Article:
Find out all about the vetting process if you're applying to be a police officer with Northamptonshire Police
Getting to the vetting stage of the recruitment process is a huge achievement, so well done. You’re just one step away from becoming a police officer. You now need to pass the vetting stage of the recruitment process. It's a very thorough process involving detailed background checks, plus fingerprinting and DNA checks with your consent. Why is it necessary? It’s because police officers are in a position of trust, so we need police officers who are 100% honest and trustworthy with the highest levels of integrity, who aren’t vulnerable to blackmail or corruption.
So, what’s involved in vetting?
We’ll ask you about your previous names and any aliases that you’ve used, and your address history for the last five years. Why? We need to confirm your identity and eligibility to work in the UK.
We’ll also ask you about your finances. We’ll ask how you describe your overall financial situation, whether you own or rent your home and details of your mortgage, if you have one, your monthly income and expenditure, whether you have any savings and borrowings, whether you are or have ever been declared bankrupt, or had a county court judgement against you, and we’ll ask if you’ve had any secondary employment or business interests. Why? We need to assess how vulnerable you could be to bribery or corruption. It’s important to note that we don’t base our assessment on the amount of debt you might have, we’re assessing your ability to manage it well.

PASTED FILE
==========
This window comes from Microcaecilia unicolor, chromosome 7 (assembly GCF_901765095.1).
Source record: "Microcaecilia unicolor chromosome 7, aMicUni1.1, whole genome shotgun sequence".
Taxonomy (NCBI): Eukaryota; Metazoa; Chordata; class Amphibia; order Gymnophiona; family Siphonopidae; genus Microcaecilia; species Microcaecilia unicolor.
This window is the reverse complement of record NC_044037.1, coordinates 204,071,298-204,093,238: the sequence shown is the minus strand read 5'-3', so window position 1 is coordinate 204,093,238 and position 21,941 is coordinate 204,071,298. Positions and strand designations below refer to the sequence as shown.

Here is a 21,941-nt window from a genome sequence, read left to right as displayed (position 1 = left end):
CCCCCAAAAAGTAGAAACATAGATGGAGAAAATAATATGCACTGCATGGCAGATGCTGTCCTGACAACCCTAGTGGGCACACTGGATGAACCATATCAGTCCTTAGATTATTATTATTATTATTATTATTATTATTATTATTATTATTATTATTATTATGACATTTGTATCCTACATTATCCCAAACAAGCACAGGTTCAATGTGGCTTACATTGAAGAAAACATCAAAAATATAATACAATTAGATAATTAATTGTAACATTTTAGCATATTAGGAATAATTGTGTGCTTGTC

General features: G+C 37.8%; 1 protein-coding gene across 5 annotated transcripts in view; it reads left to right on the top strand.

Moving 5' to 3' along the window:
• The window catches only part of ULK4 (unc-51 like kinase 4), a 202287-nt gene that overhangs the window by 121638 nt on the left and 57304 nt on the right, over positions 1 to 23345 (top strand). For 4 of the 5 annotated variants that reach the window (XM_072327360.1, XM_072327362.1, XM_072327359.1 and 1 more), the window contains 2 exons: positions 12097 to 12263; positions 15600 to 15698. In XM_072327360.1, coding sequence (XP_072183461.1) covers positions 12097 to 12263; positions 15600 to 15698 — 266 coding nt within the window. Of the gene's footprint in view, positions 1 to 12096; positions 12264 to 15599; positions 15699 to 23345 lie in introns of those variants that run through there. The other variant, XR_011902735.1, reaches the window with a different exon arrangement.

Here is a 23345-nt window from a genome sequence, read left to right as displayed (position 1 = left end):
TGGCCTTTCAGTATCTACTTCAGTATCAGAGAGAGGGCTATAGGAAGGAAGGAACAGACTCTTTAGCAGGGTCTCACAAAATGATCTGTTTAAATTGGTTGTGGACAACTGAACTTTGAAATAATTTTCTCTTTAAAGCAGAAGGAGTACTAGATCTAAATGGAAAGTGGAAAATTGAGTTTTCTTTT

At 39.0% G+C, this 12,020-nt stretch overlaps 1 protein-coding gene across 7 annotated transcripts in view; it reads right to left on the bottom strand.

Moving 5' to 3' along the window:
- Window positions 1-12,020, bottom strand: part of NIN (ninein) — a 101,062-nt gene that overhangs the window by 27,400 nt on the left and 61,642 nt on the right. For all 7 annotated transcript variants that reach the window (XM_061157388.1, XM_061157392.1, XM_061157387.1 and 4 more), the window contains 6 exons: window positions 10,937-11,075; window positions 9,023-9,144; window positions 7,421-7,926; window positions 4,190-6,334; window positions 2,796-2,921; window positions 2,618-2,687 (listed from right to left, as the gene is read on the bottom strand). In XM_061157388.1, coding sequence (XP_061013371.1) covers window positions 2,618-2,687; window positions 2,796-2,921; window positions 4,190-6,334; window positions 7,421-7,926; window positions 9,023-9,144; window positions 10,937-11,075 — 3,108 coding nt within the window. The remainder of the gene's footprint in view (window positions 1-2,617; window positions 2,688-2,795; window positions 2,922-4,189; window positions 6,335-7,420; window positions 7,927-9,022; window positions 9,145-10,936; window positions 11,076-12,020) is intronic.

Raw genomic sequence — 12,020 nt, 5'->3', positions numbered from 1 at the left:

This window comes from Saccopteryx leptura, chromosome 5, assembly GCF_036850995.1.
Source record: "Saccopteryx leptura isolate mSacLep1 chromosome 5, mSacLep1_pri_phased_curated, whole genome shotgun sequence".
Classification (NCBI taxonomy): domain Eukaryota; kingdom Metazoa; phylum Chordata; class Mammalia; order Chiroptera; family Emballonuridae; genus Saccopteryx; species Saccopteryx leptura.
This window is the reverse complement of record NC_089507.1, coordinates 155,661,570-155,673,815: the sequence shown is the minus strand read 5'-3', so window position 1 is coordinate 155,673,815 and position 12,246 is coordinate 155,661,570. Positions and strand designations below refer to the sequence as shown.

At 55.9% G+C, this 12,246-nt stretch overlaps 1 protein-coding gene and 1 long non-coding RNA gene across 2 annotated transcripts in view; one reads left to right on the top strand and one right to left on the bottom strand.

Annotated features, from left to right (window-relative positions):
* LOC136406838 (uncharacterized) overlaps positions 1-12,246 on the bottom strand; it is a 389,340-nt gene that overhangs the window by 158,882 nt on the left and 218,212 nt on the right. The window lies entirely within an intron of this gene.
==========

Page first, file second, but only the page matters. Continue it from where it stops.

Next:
We’ll also ask you about your family and friends. We’ll ask you about your partner and their address history for the last five years, your parents and your partners’ parents, your full, half, and step-siblings, your children if they’re over ten years of age, and we’ll ask about all co-residents at your current address, like lodgers or other family members. Why? We need to assess whether they have any criminal convictions and, if so, whether you could be vulnerable to corruption or coercion.
We’ll ask you about all your previous contact with the police, if you have any cautions or convictions, or if you have been issued with a fixed penalty notice, if you’ve ever been arrested, if you’ve ever been involved in an investigation, your traffic offences excluding parking, or if you have any criminal associates and, if so, their details. Why? We need to consider your credibility and whether there’s a potential for information to be leaked or for you to be put under pressure by associates.
So, what are the most common errors on the vetting forms? Failing to provide your full address history, failing to list all family members, for example step-parents, step-siblings and half siblings, failing to include details of your partner, whether you live together or apart, failing to declare cautions, convictions and any previous contact with the police. It’s good to assume all previous contact will be on our system. If you don’t declare it, it raises questions around your honesty and integrity.
Here are two key things to get right: always be 100% honest and if you’re unsure about whether to declare something, it’s best to declare it. Your honesty will be valued, and we’ll be able to help you through the vetting process. And that’s it. We hope that’s helped you prepare for the vetting stage of your application process. Best of luck.